Hahn and Economic Methodology
Published January 16th 2012 by Routledge – 166 pages
Hahn on Methodology: The Quest for Understanding addresses two fundamental questions: (i) what is distinctive about economic theorising?; (ii) what is the cognitive value of the outcome of this activity of economic theorising, i.e. economic theory. We will argue that for Hahn, economic theorising is distinctive with respect to four dimensions. Firstly, the aim of economic theory is neither to describe nor explain the real economic world, as in the physical sciences. Rather the aim is to achieve objective, but non-scientific, understanding. Secondly, the central question for economic theory remains for Hahn how to understand, but not to predict as in physics for instance, how decentralised choices interact and perhaps get co-ordinated. Thirdly, Hahn identifies ‘three commitments’ without which, he argues, economic theorising for him is not possible. Finally, economic theorising has a distinctive approach, which Hahn calls its ‘grammar of argumentation’.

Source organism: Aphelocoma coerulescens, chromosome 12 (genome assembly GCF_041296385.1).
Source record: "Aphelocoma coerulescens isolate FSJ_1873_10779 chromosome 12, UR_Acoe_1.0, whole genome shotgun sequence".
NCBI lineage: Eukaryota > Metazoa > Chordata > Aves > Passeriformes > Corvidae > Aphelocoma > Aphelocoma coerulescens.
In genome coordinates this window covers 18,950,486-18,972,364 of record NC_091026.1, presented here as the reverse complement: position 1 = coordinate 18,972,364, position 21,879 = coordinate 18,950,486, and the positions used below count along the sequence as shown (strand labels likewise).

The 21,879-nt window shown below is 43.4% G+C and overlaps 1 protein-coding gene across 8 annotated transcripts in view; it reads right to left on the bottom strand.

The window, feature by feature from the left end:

1. Introduction 2. Hahn in Context: An Overview 3. Hahn's Hostility to Methodology 4. In defence of Economic Theorising 5. The Core of Neoclassical Economics 6. Economics and Axiomatization 7. Kaldor and Hahn on Equilibrium Economics 8. Economics, Mathematics and Rationality: A New Grammar of Argumentation 9. Economic Theory and Han's Virtues of Understanding
Thomas A. Boylan is Personal Professor of Economics at the National University of Ireland, Galway.
Paschal F. O’Gorman is Personal Professor of Philosophy at the National University of Ireland, Galway.
Both Professors have collaborated over the last 20years and have co-written and co-edited a number of books (all with Routledge), and published extensively in an array of international journals.